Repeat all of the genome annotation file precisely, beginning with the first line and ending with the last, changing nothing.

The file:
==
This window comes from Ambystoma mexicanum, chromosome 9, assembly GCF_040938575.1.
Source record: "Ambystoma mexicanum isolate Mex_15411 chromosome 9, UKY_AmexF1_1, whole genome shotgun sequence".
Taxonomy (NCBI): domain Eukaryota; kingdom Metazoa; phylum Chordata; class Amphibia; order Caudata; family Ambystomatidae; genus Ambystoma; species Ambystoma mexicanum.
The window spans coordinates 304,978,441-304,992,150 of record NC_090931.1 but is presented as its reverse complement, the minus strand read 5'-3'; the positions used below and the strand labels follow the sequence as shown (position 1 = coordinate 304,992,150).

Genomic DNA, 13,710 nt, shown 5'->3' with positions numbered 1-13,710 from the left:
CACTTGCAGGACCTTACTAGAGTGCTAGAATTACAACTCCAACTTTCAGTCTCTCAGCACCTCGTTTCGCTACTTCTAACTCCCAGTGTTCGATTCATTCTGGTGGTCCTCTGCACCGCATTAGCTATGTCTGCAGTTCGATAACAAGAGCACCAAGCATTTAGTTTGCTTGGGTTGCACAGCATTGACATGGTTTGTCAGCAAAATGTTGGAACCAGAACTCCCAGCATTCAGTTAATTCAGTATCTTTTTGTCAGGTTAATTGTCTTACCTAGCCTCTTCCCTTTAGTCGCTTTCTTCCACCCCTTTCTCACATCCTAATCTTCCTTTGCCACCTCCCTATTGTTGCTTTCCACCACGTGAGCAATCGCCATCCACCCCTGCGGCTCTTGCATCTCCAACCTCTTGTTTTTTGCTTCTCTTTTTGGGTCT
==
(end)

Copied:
This window comes from Ambystoma mexicanum, chromosome 9, assembly GCF_040938575.1.
Source record: "Ambystoma mexicanum isolate Mex_15411 chromosome 9, UKY_AmexF1_1, whole genome shotgun sequence".
Taxonomy (NCBI): domain Eukaryota; kingdom Metazoa; phylum Chordata; class Amphibia; order Caudata; family Ambystomatidae; genus Ambystoma; species Ambystoma mexicanum.
The window spans coordinates 304,978,441-304,992,150 of record NC_090931.1 but is presented as its reverse complement, the minus strand read 5'-3'; the positions used below and the strand labels follow the sequence as shown (position 1 = coordinate 304,992,150).

Genomic DNA, 13,710 nt, shown 5'->3' with positions numbered 1-13,710 from the left:
CACTTGCAGGACCTTACTAGAGTGCTAGAATTACAACTCCAACTTTCAGTCTCTCAGCACCTCGTTTCGCTACTTCTAACTCCCAGTGTTCGATTCATTCTGGTGGTCCTCTGCACCGCATTAGCTATGTCTGCAGTTCGATAACAAGAGCACCAAGCATTTAGTTTGCTTGGGTTGCACAGCATTGACATGGTTTGTCAGCAAAATGTTGGAACCAGAACTCCCAGCATTCAGTTAATTCAGTATCTTTTTGTCAGGTTAATTGTCTTACCTAGCCTCTTCCCTTTAGTCGCTTTCTTCCACCCCTTTCTCACATCCTAATCTTCCTTTGCCACCTCCCTATTGTTGCTTTCCACCACGTGAGCAATCGCCATCCACCCCTGCGGCTCTTGCATCTCCAACCTCTTGTTTTTTGCTTCTCTTTTTGGGTCT